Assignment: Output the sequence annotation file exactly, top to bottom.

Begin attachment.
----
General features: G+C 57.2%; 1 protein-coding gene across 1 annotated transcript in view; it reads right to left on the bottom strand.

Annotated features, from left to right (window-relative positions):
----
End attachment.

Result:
General features: G+C 57.2%; 1 protein-coding gene across 1 annotated transcript in view; it reads right to left on the bottom strand.

Annotated features, from left to right (window-relative positions):